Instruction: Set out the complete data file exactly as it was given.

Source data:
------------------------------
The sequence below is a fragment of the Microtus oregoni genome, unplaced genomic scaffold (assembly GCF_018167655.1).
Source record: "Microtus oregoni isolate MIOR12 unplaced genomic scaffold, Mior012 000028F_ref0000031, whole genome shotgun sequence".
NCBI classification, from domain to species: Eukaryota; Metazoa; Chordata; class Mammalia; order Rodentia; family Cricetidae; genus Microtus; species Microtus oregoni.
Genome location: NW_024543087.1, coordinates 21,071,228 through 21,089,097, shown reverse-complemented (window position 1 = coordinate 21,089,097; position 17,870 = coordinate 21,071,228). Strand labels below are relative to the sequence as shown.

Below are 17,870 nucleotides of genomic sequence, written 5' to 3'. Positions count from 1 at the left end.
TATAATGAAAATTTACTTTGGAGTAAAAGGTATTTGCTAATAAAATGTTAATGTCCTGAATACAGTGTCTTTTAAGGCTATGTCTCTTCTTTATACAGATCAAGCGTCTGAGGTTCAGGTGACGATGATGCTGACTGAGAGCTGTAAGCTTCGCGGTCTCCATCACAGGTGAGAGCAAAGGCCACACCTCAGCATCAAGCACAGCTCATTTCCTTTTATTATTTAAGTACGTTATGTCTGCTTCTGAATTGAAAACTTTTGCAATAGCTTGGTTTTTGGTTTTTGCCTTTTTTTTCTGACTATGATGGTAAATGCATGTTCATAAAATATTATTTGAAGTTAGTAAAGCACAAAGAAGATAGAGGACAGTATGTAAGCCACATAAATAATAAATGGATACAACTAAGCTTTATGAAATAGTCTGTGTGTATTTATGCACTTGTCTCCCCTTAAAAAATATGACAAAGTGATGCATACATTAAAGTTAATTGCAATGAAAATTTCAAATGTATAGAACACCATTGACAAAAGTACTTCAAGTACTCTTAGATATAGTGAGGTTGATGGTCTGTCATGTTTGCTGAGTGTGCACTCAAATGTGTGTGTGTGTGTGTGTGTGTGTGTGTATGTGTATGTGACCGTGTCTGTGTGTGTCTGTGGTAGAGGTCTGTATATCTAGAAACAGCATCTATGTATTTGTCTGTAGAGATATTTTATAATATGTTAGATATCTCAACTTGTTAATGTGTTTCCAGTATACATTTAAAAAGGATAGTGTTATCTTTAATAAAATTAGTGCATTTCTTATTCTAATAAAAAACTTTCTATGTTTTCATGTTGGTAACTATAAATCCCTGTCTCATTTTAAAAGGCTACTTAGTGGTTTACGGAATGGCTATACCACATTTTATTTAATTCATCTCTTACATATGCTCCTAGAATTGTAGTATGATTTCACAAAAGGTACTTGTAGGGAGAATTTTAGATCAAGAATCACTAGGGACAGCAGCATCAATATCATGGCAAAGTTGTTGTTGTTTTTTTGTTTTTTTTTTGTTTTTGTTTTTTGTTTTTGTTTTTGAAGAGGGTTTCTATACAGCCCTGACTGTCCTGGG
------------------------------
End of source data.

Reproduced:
The sequence below is a fragment of the Microtus oregoni genome, unplaced genomic scaffold (assembly GCF_018167655.1).
Source record: "Microtus oregoni isolate MIOR12 unplaced genomic scaffold, Mior012 000028F_ref0000031, whole genome shotgun sequence".
NCBI classification, from domain to species: Eukaryota; Metazoa; Chordata; class Mammalia; order Rodentia; family Cricetidae; genus Microtus; species Microtus oregoni.
Genome location: NW_024543087.1, coordinates 21,071,228 through 21,089,097, shown reverse-complemented (window position 1 = coordinate 21,089,097; position 17,870 = coordinate 21,071,228). Strand labels below are relative to the sequence as shown.

Below are 17,870 nucleotides of genomic sequence, written 5' to 3'. Positions count from 1 at the left end.
TATAATGAAAATTTACTTTGGAGTAAAAGGTATTTGCTAATAAAATGTTAATGTCCTGAATACAGTGTCTTTTAAGGCTATGTCTCTTCTTTATACAGATCAAGCGTCTGAGGTTCAGGTGACGATGATGCTGACTGAGAGCTGTAAGCTTCGCGGTCTCCATCACAGGTGAGAGCAAAGGCCACACCTCAGCATCAAGCACAGCTCATTTCCTTTTATTATTTAAGTACGTTATGTCTGCTTCTGAATTGAAAACTTTTGCAATAGCTTGGTTTTTGGTTTTTGCCTTTTTTTTCTGACTATGATGGTAAATGCATGTTCATAAAATATTATTTGAAGTTAGTAAAGCACAAAGAAGATAGAGGACAGTATGTAAGCCACATAAATAATAAATGGATACAACTAAGCTTTATGAAATAGTCTGTGTGTATTTATGCACTTGTCTCCCCTTAAAAAATATGACAAAGTGATGCATACATTAAAGTTAATTGCAATGAAAATTTCAAATGTATAGAACACCATTGACAAAAGTACTTCAAGTACTCTTAGATATAGTGAGGTTGATGGTCTGTCATGTTTGCTGAGTGTGCACTCAAATGTGTGTGTGTGTGTGTGTGTGTGTGTGTATGTGTATGTGACCGTGTCTGTGTGTGTCTGTGGTAGAGGTCTGTATATCTAGAAACAGCATCTATGTATTTGTCTGTAGAGATATTTTATAATATGTTAGATATCTCAACTTGTTAATGTGTTTCCAGTATACATTTAAAAAGGATAGTGTTATCTTTAATAAAATTAGTGCATTTCTTATTCTAATAAAAAACTTTCTATGTTTTCATGTTGGTAACTATAAATCCCTGTCTCATTTTAAAAGGCTACTTAGTGGTTTACGGAATGGCTATACCACATTTTATTTAATTCATCTCTTACATATGCTCCTAGAATTGTAGTATGATTTCACAAAAGGTACTTGTAGGGAGAATTTTAGATCAAGAATCACTAGGGACAGCAGCATCAATATCATGGCAAAGTTGTTGTTGTTTTTTTGTTTTTTTTTTGTTTTTGTTTTTTGTTTTTGTTTTTGAAGAGGGTTTCTATACAGCCCTGACTGTCCTGGG